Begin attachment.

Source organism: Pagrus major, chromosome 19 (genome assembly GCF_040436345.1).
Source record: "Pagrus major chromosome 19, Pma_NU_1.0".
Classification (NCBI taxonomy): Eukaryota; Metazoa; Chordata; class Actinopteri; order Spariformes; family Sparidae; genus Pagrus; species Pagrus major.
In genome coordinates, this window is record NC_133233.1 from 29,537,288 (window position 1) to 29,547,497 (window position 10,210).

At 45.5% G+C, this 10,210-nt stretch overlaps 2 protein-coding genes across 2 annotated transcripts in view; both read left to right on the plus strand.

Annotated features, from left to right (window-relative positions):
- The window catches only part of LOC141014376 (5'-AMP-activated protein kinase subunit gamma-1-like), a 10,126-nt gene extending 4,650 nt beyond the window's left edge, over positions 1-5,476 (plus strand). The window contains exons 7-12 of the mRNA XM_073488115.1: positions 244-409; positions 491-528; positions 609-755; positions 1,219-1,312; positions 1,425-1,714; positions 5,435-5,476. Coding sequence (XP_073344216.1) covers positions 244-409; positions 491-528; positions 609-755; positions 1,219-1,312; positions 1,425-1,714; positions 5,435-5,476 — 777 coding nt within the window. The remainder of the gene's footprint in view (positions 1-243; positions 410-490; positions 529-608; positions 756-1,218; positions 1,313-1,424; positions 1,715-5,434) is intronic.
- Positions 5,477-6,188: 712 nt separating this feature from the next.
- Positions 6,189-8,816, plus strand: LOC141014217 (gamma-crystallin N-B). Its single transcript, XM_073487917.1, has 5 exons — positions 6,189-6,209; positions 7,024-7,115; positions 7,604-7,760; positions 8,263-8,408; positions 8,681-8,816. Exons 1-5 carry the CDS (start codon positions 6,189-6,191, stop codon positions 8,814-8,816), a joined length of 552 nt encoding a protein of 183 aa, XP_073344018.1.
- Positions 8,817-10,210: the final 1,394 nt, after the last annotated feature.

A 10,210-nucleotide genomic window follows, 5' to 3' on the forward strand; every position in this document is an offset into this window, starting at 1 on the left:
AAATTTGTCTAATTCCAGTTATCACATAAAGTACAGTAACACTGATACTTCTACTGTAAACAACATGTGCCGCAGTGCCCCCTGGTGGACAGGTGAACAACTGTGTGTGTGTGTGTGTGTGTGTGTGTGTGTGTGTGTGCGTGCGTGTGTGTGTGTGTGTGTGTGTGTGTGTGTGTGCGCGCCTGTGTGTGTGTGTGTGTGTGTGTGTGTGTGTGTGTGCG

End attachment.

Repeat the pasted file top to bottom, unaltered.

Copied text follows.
Source organism: Pagrus major, chromosome 19 (genome assembly GCF_040436345.1).
Source record: "Pagrus major chromosome 19, Pma_NU_1.0".
Classification (NCBI taxonomy): Eukaryota; Metazoa; Chordata; class Actinopteri; order Spariformes; family Sparidae; genus Pagrus; species Pagrus major.
In genome coordinates, this window is record NC_133233.1 from 29,537,288 (window position 1) to 29,547,497 (window position 10,210).

At 45.5% G+C, this 10,210-nt stretch overlaps 2 protein-coding genes across 2 annotated transcripts in view; both read left to right on the plus strand.

Annotated features, from left to right (window-relative positions):
- The window catches only part of LOC141014376 (5'-AMP-activated protein kinase subunit gamma-1-like), a 10,126-nt gene extending 4,650 nt beyond the window's left edge, over positions 1-5,476 (plus strand). The window contains exons 7-12 of the mRNA XM_073488115.1: positions 244-409; positions 491-528; positions 609-755; positions 1,219-1,312; positions 1,425-1,714; positions 5,435-5,476. Coding sequence (XP_073344216.1) covers positions 244-409; positions 491-528; positions 609-755; positions 1,219-1,312; positions 1,425-1,714; positions 5,435-5,476 — 777 coding nt within the window. The remainder of the gene's footprint in view (positions 1-243; positions 410-490; positions 529-608; positions 756-1,218; positions 1,313-1,424; positions 1,715-5,434) is intronic.
- Positions 5,477-6,188: 712 nt separating this feature from the next.
- Positions 6,189-8,816, plus strand: LOC141014217 (gamma-crystallin N-B). Its single transcript, XM_073487917.1, has 5 exons — positions 6,189-6,209; positions 7,024-7,115; positions 7,604-7,760; positions 8,263-8,408; positions 8,681-8,816. Exons 1-5 carry the CDS (start codon positions 6,189-6,191, stop codon positions 8,814-8,816), a joined length of 552 nt encoding a protein of 183 aa, XP_073344018.1.
- Positions 8,817-10,210: the final 1,394 nt, after the last annotated feature.

A 10,210-nucleotide genomic window follows, 5' to 3' on the forward strand; every position in this document is an offset into this window, starting at 1 on the left:
AAATTTGTCTAATTCCAGTTATCACATAAAGTACAGTAACACTGATACTTCTACTGTAAACAACATGTGCCGCAGTGCCCCCTGGTGGACAGGTGAACAACTGTGTGTGTGTGTGTGTGTGTGTGTGTGTGTGTGTGTGCGTGCGTGTGTGTGTGTGTGTGTGTGTGTGTGTGTGTGCGCGCCTGTGTGTGTGTGTGTGTGTGTGTGTGTGTGTGTGTGCG